Other supplements which support the methylation cycle are calcium, zinc, selenium, methionine and folic acid.
Factors Affecting Methylation
According to research by Carl Pfeiffer, MD, PhD, 45% of the population are under-methylators and 15% are over-methylators, (which together totals 60%) and 40% of people are neither.

The formation of methyl groups initiates serotonin, and thus melatonin, production. Therefore, if you are a under-methylator, you can increase your methylation and have more appropriate levels of serotonin and melatonin. The dissolution of methyl groups in an over-methylator can decrease methylation which can decrease aggression or hyperactivity.


The process of methylation is influenced by:
Genetic factors

Psychological/emotional/physical stress

Smoking, alcoholism and other environmental toxins

Diet and nutrition (including supplements), especially B-vitamin and methionine intake


Elevated levels of homocysteine suggests a blockage in methylation. Homocysteine has been investigated as a separate risk factor for coronary heart disease. It has been postulated as a putative factor in endothelial dysfunction and arteriosclerosis.
Undermethylation
According to research by Carl Pfeiffer, undermethylation or high histamine is the dominant chemical imbalance in about 20% of people with psychosis. However, only about 20% of those diagnosed with undermethylation will respond to nutritional therapies designed to remedy the imbalance. Most undermethylated persons in the general population tend to be high-achievers in good mental health. Laboratory indications include whole-blood histamine above 70 mg/ml and folate overload, creating a low methyl to folate ratio. This can result in lower levels of dopamine, norepinephrine, and serotonin. These types can benefit from supplemental methionine, SAMe, and inositol (methyl donor).
The following issues are associated with undermethylation: depression, compulsions (like OCD), addictions (gambling/shopping/sex/alcohol, etc.), eating disorders (anorexia/bulimia), and phobias. According to Pfeiffer, these folks react badly to folate, even dietary folate in fresh vegetables could worsen their depression. They responded well to methionine and calcium supplements.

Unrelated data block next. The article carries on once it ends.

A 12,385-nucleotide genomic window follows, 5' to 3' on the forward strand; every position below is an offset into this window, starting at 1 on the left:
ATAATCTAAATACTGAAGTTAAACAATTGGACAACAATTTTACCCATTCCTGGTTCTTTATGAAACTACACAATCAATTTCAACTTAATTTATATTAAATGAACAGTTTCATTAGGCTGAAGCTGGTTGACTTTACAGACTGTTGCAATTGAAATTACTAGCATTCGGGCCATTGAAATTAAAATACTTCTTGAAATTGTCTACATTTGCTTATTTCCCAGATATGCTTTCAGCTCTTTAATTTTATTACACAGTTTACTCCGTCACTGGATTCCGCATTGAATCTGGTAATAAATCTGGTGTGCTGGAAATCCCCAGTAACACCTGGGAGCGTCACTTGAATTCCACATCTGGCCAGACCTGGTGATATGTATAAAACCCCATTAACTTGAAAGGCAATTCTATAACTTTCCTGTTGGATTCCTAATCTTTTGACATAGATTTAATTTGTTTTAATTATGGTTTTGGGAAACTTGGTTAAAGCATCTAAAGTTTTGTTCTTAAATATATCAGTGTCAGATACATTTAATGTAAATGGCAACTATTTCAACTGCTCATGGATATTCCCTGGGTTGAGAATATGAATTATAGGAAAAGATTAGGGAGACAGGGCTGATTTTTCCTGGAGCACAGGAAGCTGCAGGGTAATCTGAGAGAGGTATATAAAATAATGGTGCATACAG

The following is a list of characteristics and factors associated with undermethylation. The presence of 30-50% of the factors may be sufficient for diagnosis.
delusions (thought disorder)

self-motivated during school years

very high libido

higher metabolic rate

high fluidity (tears, saliva, etc.)

high accomplishment before onset of serious symptoms

adverse reaction to B-complex vitamins

sparse chest/leg/arm hair

suicidal tendencies

addictiveness

phobias

infrequent and terse speech



peptic ulcers

denial of illness

non-compliance with therapies

belief that CIA or FBI is after them

attempt to hide the illness

5-10% incidence of hearing voices

Tourette’s Syndrome symptoms

rumination about past events

obsessive/compulsive tendencies

history of perfectionism

low-normal serum copper

seasonal inhalant allergies

low tolerance for pain

catatonic behavior during illness onset

very strong willed

slenderness

history of competitiveness in sports

large nose and ears

ritualistic behaviors

calm demeanor, but high inner tension

frequent headaches

family history of high accomplishment

blankminded appearance

poor concentration endurance

social isolation

belief that a friend or relative is an alien

gravitation toward vegetarian diets

high preponderance of male relatives

dietary inflexibility

blood histamine above 70 ng/ml

absolute basophils above 50>M

diagnosis of delusional disorder

good response to antihistamines

good response to SSRI’s

diagnosis of schizoaffective disorder

adverse reaction to benzodiazepines

prior diagnosis of OCD or ODD
Overmethylation
Overmethylation or low histamine is the dominant chemical imbalance for about 45% of persons diagnosed with schizophrenia. This imbalance is associated with extreme deficiencies of folate and Vitamin B-12, and usually coincides with elevated serum copper. Laboratory indications include whole-blood levels below 40 mg/ml, and depressed absolute basophils.